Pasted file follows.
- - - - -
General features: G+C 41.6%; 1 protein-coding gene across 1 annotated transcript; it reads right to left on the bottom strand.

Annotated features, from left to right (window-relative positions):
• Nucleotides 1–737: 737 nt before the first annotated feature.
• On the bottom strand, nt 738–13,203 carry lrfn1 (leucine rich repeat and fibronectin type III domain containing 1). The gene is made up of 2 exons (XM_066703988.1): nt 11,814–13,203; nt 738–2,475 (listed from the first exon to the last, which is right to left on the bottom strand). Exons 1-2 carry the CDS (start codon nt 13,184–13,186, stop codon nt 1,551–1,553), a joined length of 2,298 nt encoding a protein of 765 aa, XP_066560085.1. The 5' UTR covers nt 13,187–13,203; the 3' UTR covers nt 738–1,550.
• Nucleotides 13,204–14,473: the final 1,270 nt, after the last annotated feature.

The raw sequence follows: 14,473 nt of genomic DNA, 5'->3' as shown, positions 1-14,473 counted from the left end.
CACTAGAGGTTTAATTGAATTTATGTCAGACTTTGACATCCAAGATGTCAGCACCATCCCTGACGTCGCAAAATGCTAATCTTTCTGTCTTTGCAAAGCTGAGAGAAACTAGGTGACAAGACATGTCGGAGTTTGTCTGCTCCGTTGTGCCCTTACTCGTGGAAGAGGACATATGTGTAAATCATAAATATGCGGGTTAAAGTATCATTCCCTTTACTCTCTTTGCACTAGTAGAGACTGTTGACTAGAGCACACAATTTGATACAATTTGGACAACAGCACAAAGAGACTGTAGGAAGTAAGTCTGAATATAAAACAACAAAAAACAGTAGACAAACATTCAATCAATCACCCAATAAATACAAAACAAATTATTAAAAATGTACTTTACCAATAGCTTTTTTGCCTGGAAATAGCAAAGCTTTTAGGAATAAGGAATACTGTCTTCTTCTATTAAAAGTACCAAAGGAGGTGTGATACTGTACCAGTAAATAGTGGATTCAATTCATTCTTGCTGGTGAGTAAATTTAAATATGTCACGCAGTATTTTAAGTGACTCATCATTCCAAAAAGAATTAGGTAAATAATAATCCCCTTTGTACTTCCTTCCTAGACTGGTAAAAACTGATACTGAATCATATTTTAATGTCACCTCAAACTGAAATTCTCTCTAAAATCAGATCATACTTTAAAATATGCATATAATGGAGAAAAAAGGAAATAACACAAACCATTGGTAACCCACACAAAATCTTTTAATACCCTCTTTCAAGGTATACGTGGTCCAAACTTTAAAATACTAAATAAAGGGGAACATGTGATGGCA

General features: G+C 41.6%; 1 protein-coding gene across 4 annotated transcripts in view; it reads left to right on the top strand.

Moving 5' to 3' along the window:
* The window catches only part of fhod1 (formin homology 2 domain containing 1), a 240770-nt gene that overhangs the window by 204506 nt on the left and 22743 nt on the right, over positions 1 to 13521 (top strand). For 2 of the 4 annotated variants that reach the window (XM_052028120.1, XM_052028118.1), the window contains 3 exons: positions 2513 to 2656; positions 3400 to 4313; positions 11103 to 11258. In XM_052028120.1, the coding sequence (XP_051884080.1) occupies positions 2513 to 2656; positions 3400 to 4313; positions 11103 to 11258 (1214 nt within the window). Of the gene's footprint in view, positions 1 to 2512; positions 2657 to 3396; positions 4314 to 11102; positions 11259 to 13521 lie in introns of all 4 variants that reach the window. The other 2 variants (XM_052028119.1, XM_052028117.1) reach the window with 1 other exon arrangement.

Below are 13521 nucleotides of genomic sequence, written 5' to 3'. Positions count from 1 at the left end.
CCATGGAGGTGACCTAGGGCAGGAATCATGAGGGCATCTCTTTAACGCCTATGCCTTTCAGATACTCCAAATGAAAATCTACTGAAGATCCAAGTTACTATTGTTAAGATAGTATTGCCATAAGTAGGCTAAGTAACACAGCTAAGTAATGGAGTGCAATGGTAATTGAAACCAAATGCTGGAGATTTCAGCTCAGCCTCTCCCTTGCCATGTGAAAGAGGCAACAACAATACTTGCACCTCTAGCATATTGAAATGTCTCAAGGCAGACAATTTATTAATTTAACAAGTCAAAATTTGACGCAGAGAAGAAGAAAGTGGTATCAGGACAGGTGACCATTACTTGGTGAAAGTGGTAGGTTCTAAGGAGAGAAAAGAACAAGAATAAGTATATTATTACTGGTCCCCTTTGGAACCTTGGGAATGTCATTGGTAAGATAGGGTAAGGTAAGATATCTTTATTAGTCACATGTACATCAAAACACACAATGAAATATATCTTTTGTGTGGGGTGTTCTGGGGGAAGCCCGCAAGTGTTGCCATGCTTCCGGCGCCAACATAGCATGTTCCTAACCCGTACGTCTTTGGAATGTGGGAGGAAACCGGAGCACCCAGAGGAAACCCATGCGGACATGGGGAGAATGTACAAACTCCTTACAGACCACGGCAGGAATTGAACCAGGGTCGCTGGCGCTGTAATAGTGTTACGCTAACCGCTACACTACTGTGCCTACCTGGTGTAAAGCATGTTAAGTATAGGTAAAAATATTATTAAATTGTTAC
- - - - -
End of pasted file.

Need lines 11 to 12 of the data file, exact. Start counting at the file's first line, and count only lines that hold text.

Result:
Below are 13521 nucleotides of genomic sequence, written 5' to 3'. Positions count from 1 at the left end.
CCATGGAGGTGACCTAGGGCAGGAATCATGAGGGCATCTCTTTAACGCCTATGCCTTTCAGATACTCCAAATGAAAATCTACTGAAGATCCAAGTTACTATTGTTAAGATAGTATTGCCATAAGTAGGCTAAGTAACACAGCTAAGTAATGGAGTGCAATGGTAATTGAAACCAAATGCTGGAGATTTCAGCTCAGCCTCTCCCTTGCCATGTGAAAGAGGCAACAACAATACTTGCACCTCTAGCATATTGAAATGTCTCAAGGCAGACAATTTATTAATTTAACAAGTCAAAATTTGACGCAGAGAAGAAGAAAGTGGTATCAGGACAGGTGACCATTACTTGGTGAAAGTGGTAGGTTCTAAGGAGAGAAAAGAACAAGAATAAGTATATTATTACTGGTCCCCTTTGGAACCTTGGGAATGTCATTGGTAAGATAGGGTAAGGTAAGATATCTTTATTAGTCACATGTACATCAAAACACACAATGAAATATATCTTTTGTGTGGGGTGTTCTGGGGGAAGCCCGCAAGTGTTGCCATGCTTCCGGCGCCAACATAGCATGTTCCTAACCCGTACGTCTTTGGAATGTGGGAGGAAACCGGAGCACCCAGAGGAAACCCATGCGGACATGGGGAGAATGTACAAACTCCTTACAGACCACGGCAGGAATTGAACCAGGGTCGCTGGCGCTGTAATAGTGTTACGCTAACCGCTACACTACTGTGCCTACCTGGTGTAAAGCATGTTAAGTATAGGTAAAAATATTATTAAATTGTTAC